Wednesday, July 30, 2008

OpenOffice Writer Objectives

I was asked to publish the objectives of our OpenOffice Writer test. The goal of this testing is to increase skills, and will also be used with new hires. Robust word processing skills are far more rare than many of you probably perceive. We are seeing that most people still use computer software as you would a typewriter.

The objectives:

Level 1
Level 1 File Management

-Create, open, name, and save files.
-Navigate a file structure to a specific file or directory.

Level 1 Text Formatting
-Copy, cut, and paste text.
-Format text with font, font size, emphasis such as underline.
-Format text with foreground and background color attributes.
-Align and indent text using formatting techniques instead of spaces or tabs.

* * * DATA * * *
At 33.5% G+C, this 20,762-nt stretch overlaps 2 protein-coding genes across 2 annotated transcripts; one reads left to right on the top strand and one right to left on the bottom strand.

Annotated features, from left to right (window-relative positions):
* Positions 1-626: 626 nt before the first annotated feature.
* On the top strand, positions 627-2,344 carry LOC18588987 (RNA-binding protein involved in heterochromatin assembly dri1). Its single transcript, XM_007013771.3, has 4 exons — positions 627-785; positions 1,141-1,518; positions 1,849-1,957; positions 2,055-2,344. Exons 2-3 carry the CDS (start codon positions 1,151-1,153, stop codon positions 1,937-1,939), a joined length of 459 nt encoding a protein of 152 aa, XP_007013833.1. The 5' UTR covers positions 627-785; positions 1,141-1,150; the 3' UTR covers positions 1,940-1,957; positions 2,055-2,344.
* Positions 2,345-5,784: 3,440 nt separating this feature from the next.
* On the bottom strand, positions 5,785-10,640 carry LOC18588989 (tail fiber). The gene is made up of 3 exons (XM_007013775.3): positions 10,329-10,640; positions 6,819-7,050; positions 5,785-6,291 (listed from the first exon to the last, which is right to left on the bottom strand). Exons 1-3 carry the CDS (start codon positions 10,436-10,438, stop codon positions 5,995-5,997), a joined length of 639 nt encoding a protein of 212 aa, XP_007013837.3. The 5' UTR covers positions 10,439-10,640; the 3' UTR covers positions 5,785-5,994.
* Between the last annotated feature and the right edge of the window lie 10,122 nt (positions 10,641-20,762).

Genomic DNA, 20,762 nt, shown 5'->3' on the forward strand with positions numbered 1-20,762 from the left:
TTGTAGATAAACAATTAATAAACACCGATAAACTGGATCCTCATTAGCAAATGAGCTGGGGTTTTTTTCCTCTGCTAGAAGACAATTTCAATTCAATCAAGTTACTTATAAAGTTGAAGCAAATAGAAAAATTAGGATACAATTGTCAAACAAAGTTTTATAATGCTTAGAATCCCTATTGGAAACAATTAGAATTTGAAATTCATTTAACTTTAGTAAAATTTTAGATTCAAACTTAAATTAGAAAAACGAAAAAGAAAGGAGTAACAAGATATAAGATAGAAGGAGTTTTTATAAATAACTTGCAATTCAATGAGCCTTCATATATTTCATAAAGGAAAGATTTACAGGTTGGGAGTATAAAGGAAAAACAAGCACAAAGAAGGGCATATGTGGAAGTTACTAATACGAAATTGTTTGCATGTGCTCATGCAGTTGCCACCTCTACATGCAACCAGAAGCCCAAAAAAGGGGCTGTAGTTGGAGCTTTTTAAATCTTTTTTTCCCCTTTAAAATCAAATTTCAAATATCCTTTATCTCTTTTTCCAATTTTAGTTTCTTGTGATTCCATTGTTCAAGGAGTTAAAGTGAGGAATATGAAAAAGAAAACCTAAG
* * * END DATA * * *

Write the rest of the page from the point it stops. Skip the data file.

-Use spellchecking tools to identify and correct misspelled words.

Level 1 Graphics
-Add graphics to a document using the Gallery or by navigating to a graphics file.
-Position graphics within a document.
-Copy, cut, and paste graphics from one spot within a document to another.
-Resize graphics.

Level 1 Lists
-Apply automatic numbering and bullet formatting to text.
-Select a specific number format and bullet format for the list.
-Indent list items to create subitems.

Level 1 Tables
-Create and delete tables.
-Create tables with or without specified attributes.
-Apply table formatting such as shading to existing tables.
-Add and remove rows and columns.
-Control table and column size.

Level 1 Page Setup
-Insert automatic data fields.
-Set margins and page orientation.
-Insert page breaks.
-Add content and page numbers to headers and footers, and format the content.
-Format pages with borders and shading.

Level 1 Printing
-Print to default or another printer.
-Print specific pages.